As summer begins to wind down and the look ahead to a new grade inches closer, nerves and excitement can fill any kid’s (and parent’s!) mind.

Will they like their new teacher(s)?

How easily will they adapt to a new schedule?

Will their social circles be the same?

So many wonders and worries!

And that’s just on any given year.

After the past 18 months of remote learning, social distancing, mask wearing, and quarantines, not only are there the typical frets, but now added concerns about sickness may be compounding it all.

Does your child feel safe without a mask?

What happens if your child comes home with a cough and fever?

What should you keep doing and what is okay to let go of?

This month, I tackle questions that many parents may be asking themselves as they get their kids ready to go back to school.

Following are 8 things we have learned from the last year and a half in a pandemic as well as what we can do to prep our kids physically for their comeback.

1. Be Mindful of What Kids See and Hear. Children and teens take cues from adults in their lives so if you show excess worry and concern, they may internalize the same feelings.

2. Pay Attention to Public Health Reports. Knowledge is vital for a realistic perspective so keep an eye on numbers for COVID cases as well as vaccination rates in your local area, noting any change in public health guidelines.

3. Read School District Communication. It can be easy to skim over emails and wait to read them until school gets closer, but this year, make sure to read information as it comes through for any tips and/or expectations that you need to prepare for.

4. Remember That Some Sickness is Healthy. This time of year is the beginning of cold and flu season and that is healthy in many regards! Occasional infections and viruses throughout the year are normal and keep our immune systems balanced so you can take a breath if your child comes home with the sniffles or tummy trouble as long as it isn’t too serious (such as a high fever, symptoms of COVID, and/or a long duration of illness).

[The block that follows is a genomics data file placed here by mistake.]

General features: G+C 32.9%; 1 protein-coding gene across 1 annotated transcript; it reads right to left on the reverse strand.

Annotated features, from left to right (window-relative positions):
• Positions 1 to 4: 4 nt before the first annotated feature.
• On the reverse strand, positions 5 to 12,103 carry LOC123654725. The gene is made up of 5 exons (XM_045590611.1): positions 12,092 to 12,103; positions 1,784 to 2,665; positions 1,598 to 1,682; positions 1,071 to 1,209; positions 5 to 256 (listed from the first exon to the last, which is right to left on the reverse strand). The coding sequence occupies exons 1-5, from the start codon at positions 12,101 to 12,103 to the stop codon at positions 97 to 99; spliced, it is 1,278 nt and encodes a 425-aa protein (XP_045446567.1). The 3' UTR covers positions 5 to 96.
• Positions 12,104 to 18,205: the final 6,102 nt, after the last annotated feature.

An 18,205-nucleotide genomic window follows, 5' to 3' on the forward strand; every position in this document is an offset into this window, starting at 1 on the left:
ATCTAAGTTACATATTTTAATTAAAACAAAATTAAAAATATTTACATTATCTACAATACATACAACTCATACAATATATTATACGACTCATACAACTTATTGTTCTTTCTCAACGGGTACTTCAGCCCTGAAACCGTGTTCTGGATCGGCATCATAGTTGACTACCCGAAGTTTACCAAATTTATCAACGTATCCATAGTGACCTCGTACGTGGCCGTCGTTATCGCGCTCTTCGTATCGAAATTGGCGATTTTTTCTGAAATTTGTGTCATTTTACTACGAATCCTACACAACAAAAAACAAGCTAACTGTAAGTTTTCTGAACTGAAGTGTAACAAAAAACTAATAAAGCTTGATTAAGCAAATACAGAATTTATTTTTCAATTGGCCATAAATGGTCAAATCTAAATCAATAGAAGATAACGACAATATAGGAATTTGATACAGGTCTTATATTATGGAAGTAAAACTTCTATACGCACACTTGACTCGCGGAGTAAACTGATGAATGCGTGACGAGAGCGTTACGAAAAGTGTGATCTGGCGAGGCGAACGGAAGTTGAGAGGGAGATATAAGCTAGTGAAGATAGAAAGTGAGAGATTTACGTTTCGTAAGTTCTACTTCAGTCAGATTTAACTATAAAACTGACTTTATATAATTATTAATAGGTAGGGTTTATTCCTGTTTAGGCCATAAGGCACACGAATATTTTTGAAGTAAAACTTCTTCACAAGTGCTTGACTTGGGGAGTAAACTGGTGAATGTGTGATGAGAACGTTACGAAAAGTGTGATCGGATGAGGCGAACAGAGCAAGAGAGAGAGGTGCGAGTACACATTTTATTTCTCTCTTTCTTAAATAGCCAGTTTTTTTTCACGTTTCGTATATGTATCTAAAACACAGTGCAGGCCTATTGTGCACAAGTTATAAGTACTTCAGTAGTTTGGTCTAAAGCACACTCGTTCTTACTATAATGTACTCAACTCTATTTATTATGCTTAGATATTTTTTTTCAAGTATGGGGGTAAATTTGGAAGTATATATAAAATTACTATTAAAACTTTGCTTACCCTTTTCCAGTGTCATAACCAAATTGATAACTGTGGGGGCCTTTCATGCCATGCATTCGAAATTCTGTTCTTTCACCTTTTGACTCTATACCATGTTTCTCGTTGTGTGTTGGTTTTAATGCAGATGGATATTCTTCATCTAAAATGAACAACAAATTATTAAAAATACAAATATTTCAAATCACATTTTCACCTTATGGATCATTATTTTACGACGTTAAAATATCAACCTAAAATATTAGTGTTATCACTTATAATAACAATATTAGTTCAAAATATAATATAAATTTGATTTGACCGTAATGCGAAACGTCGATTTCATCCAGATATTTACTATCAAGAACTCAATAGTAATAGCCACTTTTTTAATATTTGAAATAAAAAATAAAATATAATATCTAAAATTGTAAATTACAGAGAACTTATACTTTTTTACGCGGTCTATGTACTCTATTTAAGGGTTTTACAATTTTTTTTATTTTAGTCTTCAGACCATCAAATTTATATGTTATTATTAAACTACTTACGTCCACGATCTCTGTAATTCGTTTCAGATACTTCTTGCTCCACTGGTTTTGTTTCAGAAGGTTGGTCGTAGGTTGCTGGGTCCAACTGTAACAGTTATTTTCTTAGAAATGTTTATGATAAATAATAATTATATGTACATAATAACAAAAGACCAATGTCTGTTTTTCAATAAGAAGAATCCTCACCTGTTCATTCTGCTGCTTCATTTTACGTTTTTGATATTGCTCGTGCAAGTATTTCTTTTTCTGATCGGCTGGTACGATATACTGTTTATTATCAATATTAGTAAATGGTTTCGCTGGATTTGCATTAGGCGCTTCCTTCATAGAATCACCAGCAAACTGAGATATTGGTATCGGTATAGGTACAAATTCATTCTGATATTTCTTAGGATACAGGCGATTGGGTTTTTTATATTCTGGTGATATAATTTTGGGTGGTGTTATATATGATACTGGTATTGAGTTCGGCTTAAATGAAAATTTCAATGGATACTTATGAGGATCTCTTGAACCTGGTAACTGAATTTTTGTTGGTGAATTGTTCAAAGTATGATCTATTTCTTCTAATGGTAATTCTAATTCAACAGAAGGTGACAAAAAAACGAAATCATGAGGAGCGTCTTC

5. We Can’t Stay Away From Germs. You may want to sanitize your child everyday when they get home (and continuing to wash hands as soon as he/she walks in should still be encouraged), but we can’t eliminate all germs, nor should we (see number 4). Our bodies aren’t designed to be lived in a completely sterile environment so while cleaning is important, excessive worry may not be as helpful.

6. There Are Readily Available Resources. Alarmed that your child has the flu? An infection? It can be nerve-wracking, especially after this past year. However, keep in mind that for many illnesses, there are resources for getting through such as: doctors, foods, supplements, over-the-counters, and prescriptions so you are not alone in treating and healing your child’s sickness.

7. It’s Okay (and Healthy) to Keep Kids Home When Sick. We live in a culture of production – where a perfect attendance record is celebrated and ideal. However, if regular colds and flus are relatively good for our immune systems, then staying home to rest and recover (versus wearing ourselves down and spreading sickness by pushing it) can be good for both your child AND the community. And hopefully, our culture is beginning to accept these “down days” as a healthy way of taking care of ourselves and those around us.

8. Focus on Healthy Preparation Rather than Troublesome Worry. If you’re concerned about going back to “normal” try to focus on what you can do to prep your kids for a healthy year rather than what may be out of your control.

To do this, I encourage:

– getting back on a regular sleep schedule with a calming bedtime routine (such as reading, epsom salt baths, journaling, and gentle feet or hand massages)

– offering a healthy diet of 5-7 fruits and/or vegetables per day, lean protein, healthy fats, whole grains, and clean water with limited or no processed and sugary foods

– outside play that keeps the body moving and getting the heart rate up for at least 10 minutes a day

– supportive supplements when needed such as a quality multi-vitamin, vitamin C, probiotics periodically (for a few weeks before and after school starts), and immune supportive options like ImmunoBerry™ from Designs for Health

As much as we’d like to protect our children from all germs, bacteria, and viruses, the bottom line is that it may not only be impossible, but also unhealthy. They are bound to come in contact with unpleasant bugs while in school, but with a realistic perspective, professional resources, and healthy lifestyle habits, they can get through it, and so can you.

If you live in the Boulder or Denver metro areas and your child comes home with illness or gets sick frequently, please call me at (720) 340-0193 or contact me here to address any questions you may have. For serious symptoms and/or concern of COVID, please seek immediate medical attention.